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Food, Environmental Allergies A Threat To Children

November 21, 2009

When introducing your newborn to new foods, be sure to look out for signs of food allergies, said an expert at Baylor College of Medicine.

“Food allergies can occur in babies as young as six months old,” said Dr. Carla Davis, assistant professor of pediatrics – allergy and immunology at BCM.

There are eight foods that cause 90 percent of allergies in kids, said Davis.

These include:

* Cow’s milk
* Eggs
* Soy beans
* Wheat
* Tree nuts
* Peanuts
* Fish and shellfish

Introduce foods one at a time

Davis, who sees patients at Texas Children’s Hospital, emphasizes the importance of introducing one food at a time to infants, so it is easier to recognize if an infant is having an allergic reaction to a specific food.

“Wait one or two days between foods,” said Davis.

Signs of a reaction include allergic skin conditions such as eczema and hives. Davis recommends consulting with a pediatrician to conduct allergy tests if these symptoms are present. Allergies can be detected through skin tests or blood tests. If there are allergies present, it’s a good idea to consult with a pediatric allergist, said Davis.

Ignoring food allergies can be dangerous to a child, said Davis.

“It can lead to anaphylaxis, a severe reaction that can even lead to death,” said Davis.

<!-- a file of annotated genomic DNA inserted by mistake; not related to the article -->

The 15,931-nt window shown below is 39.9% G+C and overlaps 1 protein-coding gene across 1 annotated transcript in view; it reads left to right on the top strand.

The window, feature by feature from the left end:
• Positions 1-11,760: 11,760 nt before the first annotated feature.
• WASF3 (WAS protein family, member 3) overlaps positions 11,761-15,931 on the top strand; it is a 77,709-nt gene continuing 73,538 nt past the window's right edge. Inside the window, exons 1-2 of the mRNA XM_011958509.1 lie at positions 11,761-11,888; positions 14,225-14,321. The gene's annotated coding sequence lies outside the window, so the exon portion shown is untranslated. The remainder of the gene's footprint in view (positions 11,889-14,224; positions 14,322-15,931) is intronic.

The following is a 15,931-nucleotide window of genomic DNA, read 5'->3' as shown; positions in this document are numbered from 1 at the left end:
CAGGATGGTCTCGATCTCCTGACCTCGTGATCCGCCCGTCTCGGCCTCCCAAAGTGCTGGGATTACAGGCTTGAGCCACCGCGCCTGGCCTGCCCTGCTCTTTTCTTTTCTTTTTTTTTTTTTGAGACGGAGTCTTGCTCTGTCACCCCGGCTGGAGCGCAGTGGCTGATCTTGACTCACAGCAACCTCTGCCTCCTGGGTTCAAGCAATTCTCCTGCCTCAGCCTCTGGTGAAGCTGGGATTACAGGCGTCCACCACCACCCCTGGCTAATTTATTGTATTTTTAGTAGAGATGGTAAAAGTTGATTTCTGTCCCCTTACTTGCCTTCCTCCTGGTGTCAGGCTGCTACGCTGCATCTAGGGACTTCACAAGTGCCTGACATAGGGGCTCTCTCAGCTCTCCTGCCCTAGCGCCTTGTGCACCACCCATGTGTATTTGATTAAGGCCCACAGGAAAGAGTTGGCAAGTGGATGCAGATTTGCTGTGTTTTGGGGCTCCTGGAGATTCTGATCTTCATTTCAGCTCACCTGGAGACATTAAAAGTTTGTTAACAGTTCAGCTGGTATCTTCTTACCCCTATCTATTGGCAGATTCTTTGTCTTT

Environmental triggers

Although food allergies can be detected early, environmental allergies do not usually occur until after two years of age, said Davis.

“A child’s immune system needs to be exposed to the environmental allergen for at least two seasons before an allergic reaction occurs,” said Davis.

Environmental allergies can also be detected through blood tests or skin tests. Common allergies include grass, weeds, tree, mold, cockroaches, cats, dogs, feathers and dust mites. Tree allergies occur in the spring, grass allergies are most common in the summer and weed allergies are present in the fall.

Treatment for both food and environmental allergies includes medication and avoiding the allergen. For older children, allergy shots are an option.

Although anaphylaxis is less common in environmental allergies, Davis emphasizes the importance of treating a child’s allergies and minimizing their exposure to the allergen.

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